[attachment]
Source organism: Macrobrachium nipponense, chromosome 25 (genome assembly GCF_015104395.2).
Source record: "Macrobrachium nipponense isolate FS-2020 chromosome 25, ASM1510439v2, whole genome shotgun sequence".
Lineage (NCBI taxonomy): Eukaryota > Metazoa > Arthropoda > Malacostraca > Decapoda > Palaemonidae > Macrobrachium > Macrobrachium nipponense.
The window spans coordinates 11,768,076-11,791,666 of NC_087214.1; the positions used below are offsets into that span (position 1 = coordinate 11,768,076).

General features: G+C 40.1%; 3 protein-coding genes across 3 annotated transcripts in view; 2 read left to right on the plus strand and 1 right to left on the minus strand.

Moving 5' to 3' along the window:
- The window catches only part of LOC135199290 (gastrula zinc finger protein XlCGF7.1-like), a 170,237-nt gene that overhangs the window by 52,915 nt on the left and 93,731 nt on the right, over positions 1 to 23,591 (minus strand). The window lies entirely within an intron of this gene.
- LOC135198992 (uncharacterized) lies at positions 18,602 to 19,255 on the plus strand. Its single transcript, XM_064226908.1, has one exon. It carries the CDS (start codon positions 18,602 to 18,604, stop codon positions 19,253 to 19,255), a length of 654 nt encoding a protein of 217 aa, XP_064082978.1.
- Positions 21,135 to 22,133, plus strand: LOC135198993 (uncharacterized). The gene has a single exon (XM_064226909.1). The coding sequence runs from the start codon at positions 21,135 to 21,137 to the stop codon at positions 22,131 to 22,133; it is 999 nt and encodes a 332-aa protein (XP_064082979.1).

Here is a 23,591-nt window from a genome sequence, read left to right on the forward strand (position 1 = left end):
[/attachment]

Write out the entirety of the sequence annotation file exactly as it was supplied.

Source organism: Macrobrachium nipponense, chromosome 25 (genome assembly GCF_015104395.2).
Source record: "Macrobrachium nipponense isolate FS-2020 chromosome 25, ASM1510439v2, whole genome shotgun sequence".
Lineage (NCBI taxonomy): Eukaryota > Metazoa > Arthropoda > Malacostraca > Decapoda > Palaemonidae > Macrobrachium > Macrobrachium nipponense.
The window spans coordinates 11,768,076-11,791,666 of NC_087214.1; the positions used below are offsets into that span (position 1 = coordinate 11,768,076).

General features: G+C 40.1%; 3 protein-coding genes across 3 annotated transcripts in view; 2 read left to right on the plus strand and 1 right to left on the minus strand.

Moving 5' to 3' along the window:
- The window catches only part of LOC135199290 (gastrula zinc finger protein XlCGF7.1-like), a 170,237-nt gene that overhangs the window by 52,915 nt on the left and 93,731 nt on the right, over positions 1 to 23,591 (minus strand). The window lies entirely within an intron of this gene.
- LOC135198992 (uncharacterized) lies at positions 18,602 to 19,255 on the plus strand. Its single transcript, XM_064226908.1, has one exon. It carries the CDS (start codon positions 18,602 to 18,604, stop codon positions 19,253 to 19,255), a length of 654 nt encoding a protein of 217 aa, XP_064082978.1.
- Positions 21,135 to 22,133, plus strand: LOC135198993 (uncharacterized). The gene has a single exon (XM_064226909.1). The coding sequence runs from the start codon at positions 21,135 to 21,137 to the stop codon at positions 22,131 to 22,133; it is 999 nt and encodes a 332-aa protein (XP_064082979.1).

Here is a 23,591-nt window from a genome sequence, read left to right on the forward strand (position 1 = left end):